With the rift widening between Turkey and Israel over the latter’s bombing of Palestinian settlement in Gaza, Israeli lawmakers, once again, drew the “Armenian Genocide Card,” by returning the Genocide recognition bill to the Knesset’s agenda on Wednesday.
Zionist Union and Likud party lawmakers Itzik Shmuly and Amir Ohana stated they would submit legislation to make Israel the 30th country to recognize the Armenian Genocide.
The move came as Turkish President Recep Tayyip Erdogan lashed out at Israel over violent protests along the Gaza border. The Turkish President later recalled his ambassador from Israel and commented on Twitter that Israel is “an apartheid state that has occupied a defenseless people’s lands for 60+ years,” reported the Jerusalem Post.
Members of the Knesset in response concluded that the time had come to recognize the Armenian genocide by the Turks, a move Israel had previously avoided in order not to harm diplomatic relations with Turkey.
Shmuly emphasized that “We won’t accept moralizing from the antisemitic Turkish butcher who bombs thousands of Kurds in northwest Syria every day, and whose country is responsible for the genocide of the Armenian people and the historic horrors toward the Assyrians,” adding later that recognition of the genocide should have happened long ago.
“Every time the Turkish regime does something to anger Israel, the Jewish state’s politicians and members of parliament threaten Ankara with the recognition of the Armenian Genocide, furthering their cowardice as a nation that rose from the ashes of the Holocaust,” Asbarez editor Ara Khachatourian wrote in an op-ed in December when, once again, Israel-Turkey ties were frayed.
“If the recognition of the Armenian Genocide by Israel, which should have been a no-brainer, is contingent on Ankara’s whims, then, perhaps, Israeli lawmakers should abandon this effort and forever erase it from their agenda, since, evidently, the crime which served as a blueprint for Hitler to plan and execute the Holocaust does not warrant recognition by them unless Ankara, or more specifically, Erdogan angers the Jewish State,” added the Asbarez op-ed.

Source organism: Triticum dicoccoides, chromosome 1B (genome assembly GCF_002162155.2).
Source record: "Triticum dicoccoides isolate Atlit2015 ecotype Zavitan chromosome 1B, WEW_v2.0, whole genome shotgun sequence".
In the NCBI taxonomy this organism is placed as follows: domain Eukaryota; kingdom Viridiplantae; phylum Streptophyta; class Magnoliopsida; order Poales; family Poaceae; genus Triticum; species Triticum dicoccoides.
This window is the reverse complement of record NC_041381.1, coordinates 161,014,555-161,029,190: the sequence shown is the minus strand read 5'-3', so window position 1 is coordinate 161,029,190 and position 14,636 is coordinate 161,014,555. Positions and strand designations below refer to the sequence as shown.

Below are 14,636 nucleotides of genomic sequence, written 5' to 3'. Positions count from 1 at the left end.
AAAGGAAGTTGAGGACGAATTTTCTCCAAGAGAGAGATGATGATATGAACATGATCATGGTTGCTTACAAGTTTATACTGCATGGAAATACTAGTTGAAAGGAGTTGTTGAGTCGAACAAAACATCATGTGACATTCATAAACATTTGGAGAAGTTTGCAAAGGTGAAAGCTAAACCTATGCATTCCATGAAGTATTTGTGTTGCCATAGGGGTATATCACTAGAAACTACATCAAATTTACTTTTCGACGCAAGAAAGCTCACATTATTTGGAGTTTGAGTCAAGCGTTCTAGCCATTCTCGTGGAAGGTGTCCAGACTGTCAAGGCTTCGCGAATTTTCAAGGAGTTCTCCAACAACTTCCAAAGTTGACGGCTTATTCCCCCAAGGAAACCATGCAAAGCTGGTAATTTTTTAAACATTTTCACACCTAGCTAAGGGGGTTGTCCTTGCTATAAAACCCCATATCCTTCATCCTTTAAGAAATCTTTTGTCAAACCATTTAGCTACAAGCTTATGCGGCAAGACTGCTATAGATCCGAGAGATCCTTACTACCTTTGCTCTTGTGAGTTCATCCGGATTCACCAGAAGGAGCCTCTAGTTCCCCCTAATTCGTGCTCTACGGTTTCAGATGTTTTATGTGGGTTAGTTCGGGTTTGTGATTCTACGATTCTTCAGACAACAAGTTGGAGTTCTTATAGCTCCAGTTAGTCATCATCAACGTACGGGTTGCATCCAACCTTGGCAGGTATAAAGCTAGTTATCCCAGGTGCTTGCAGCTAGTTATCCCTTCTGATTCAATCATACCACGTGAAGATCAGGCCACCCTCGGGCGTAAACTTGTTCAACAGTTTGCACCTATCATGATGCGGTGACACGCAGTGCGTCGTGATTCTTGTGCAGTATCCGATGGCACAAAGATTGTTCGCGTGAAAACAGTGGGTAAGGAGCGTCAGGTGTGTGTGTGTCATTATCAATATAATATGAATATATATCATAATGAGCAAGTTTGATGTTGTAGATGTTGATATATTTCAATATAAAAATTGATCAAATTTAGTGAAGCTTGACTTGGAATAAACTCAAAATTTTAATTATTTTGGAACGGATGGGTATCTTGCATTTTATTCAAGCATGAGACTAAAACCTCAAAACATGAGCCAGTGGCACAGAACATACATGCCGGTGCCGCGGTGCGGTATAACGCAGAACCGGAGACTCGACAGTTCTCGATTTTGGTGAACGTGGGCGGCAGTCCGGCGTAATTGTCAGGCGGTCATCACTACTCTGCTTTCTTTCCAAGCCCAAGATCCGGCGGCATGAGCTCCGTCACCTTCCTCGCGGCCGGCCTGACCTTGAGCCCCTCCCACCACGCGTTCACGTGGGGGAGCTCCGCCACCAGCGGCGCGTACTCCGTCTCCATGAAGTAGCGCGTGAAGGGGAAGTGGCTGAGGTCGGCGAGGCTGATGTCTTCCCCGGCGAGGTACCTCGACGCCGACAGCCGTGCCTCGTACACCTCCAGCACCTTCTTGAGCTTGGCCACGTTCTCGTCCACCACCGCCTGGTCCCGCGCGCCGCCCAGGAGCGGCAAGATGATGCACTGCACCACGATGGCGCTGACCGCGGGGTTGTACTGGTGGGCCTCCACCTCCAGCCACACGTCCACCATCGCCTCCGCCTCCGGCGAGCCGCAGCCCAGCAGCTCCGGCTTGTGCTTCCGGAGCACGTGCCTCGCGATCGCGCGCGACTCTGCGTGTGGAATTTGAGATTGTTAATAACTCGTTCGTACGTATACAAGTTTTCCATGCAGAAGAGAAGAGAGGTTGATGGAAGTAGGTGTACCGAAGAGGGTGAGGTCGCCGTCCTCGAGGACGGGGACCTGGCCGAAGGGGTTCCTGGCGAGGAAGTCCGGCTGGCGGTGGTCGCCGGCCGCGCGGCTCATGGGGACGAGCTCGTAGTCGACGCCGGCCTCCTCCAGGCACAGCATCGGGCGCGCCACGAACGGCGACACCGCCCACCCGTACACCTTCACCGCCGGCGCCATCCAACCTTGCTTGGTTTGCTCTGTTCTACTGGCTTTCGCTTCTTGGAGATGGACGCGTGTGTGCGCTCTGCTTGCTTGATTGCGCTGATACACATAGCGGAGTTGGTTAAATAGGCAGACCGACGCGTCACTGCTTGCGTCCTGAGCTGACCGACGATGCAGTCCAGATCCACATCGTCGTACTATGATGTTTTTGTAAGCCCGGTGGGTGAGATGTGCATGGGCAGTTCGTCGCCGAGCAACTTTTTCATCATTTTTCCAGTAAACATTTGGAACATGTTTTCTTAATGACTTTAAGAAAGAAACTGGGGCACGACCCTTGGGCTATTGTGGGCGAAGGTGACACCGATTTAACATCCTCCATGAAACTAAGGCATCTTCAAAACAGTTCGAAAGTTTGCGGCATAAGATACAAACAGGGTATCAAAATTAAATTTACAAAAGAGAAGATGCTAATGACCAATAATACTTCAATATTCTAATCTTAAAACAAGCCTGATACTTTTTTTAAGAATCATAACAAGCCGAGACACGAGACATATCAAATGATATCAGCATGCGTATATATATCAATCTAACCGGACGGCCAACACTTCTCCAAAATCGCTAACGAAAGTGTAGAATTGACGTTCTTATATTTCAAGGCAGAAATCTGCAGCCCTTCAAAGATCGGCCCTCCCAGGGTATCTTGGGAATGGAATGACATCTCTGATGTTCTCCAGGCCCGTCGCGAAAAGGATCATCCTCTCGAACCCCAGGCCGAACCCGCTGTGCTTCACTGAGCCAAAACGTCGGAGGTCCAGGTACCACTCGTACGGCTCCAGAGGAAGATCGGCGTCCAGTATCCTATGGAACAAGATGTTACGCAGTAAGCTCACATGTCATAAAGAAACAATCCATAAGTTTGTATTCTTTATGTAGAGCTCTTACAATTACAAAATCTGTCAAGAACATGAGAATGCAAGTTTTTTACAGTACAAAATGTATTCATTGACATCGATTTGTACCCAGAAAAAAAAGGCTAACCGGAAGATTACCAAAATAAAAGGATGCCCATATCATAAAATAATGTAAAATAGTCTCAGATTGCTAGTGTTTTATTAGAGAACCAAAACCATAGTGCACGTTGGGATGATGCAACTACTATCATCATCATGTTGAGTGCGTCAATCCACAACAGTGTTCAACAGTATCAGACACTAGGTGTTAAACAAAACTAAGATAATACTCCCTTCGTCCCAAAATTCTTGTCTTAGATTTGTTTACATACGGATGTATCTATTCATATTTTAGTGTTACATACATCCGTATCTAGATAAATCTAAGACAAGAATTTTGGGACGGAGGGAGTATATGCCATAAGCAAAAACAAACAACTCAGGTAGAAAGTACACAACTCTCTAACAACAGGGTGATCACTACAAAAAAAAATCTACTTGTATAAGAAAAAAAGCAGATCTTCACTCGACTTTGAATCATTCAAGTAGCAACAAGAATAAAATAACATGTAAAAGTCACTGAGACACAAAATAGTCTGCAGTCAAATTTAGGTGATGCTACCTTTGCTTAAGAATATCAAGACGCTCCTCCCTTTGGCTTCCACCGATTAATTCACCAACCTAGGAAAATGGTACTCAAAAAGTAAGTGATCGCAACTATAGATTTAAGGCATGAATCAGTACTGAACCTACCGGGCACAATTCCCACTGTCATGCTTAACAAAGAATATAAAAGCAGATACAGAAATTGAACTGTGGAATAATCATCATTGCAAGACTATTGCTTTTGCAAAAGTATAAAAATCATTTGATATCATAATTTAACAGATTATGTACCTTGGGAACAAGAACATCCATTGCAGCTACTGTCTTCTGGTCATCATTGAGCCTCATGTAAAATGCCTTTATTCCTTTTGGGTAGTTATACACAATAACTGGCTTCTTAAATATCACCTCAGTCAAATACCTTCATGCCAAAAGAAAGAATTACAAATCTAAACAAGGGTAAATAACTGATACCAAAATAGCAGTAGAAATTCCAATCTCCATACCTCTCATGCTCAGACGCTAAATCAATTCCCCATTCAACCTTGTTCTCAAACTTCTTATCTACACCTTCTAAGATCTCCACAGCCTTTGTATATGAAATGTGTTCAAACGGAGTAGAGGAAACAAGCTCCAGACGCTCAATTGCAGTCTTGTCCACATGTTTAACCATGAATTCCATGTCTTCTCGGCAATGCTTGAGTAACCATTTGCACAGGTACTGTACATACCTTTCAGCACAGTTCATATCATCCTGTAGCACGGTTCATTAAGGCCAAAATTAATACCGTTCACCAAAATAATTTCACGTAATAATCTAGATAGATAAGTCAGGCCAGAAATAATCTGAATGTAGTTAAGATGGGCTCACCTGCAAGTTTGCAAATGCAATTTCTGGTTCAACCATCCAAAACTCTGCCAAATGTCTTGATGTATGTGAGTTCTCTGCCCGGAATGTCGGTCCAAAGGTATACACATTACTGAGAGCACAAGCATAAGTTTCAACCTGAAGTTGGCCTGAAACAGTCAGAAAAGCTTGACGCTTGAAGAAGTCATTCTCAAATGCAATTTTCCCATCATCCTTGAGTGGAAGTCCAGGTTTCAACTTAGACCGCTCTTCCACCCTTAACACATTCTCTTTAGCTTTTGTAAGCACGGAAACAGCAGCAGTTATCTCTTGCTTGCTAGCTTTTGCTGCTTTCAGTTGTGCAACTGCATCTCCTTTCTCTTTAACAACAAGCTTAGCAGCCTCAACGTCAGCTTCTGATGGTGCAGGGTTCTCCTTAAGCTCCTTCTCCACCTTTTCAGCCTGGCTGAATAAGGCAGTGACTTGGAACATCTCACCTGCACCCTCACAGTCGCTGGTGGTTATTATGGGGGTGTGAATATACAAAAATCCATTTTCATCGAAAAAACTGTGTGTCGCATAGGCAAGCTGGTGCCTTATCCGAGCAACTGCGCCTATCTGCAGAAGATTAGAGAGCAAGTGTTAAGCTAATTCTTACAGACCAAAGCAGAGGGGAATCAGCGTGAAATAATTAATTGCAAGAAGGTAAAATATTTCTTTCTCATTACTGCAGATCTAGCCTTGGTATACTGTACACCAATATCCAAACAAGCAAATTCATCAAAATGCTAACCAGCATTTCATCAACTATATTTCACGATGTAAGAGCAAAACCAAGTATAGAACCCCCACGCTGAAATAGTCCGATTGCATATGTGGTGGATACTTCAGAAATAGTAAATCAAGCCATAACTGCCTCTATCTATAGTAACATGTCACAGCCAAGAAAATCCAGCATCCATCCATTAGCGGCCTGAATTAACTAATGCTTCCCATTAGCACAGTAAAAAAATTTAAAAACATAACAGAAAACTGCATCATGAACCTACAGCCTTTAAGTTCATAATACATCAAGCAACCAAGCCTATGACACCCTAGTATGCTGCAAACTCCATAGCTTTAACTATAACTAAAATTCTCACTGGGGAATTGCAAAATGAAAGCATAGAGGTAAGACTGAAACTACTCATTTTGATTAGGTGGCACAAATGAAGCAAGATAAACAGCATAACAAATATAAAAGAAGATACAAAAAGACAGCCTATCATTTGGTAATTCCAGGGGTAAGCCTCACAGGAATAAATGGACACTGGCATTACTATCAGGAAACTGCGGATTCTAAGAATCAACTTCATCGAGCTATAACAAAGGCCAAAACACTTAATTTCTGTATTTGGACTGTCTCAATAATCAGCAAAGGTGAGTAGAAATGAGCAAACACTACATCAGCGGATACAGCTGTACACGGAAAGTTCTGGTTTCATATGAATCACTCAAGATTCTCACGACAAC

“Israel must recognize the Armenian Genocide not because it’s politically expedient, but because it is a historic fact. By not recognizing it, Israel continues to amplify its own hypocrisy by becoming complicit in its denial,” emphasized Asbarez in December.
Ohana argued that the diplomatic reasoning behind not acknowledging the genocide no longer existed, emphasizing that “it’s not too late to do justice. The time has come to officially recognize the terrible injustice done to the Armenians. When Hitler presented Wehrmacht officers with his plan for mass extermination in Poland, including women and children, he soothed the concerns about the world’s reaction by saying ‘who, after all, speaks today of the Armenians?’ For that reason alone we should have already officially recognized this genocide.”
Yesh Atid leader Yair Lapid sponsored a bill to recognize the Armenian genocide earlier this year, but it was voted down in February, which means it cannot be submitted again until August.
Knesset Speaker Yuli Edelstein has called for the Knesset to recognize the Armenian genocide, as did his predecessor, President Reuven Rivlin. Many bills to recognize the atrocities were proposed and voted down over the years, but the Knesset Education, Culture and Sport Committee has voted to recognize the Genocide.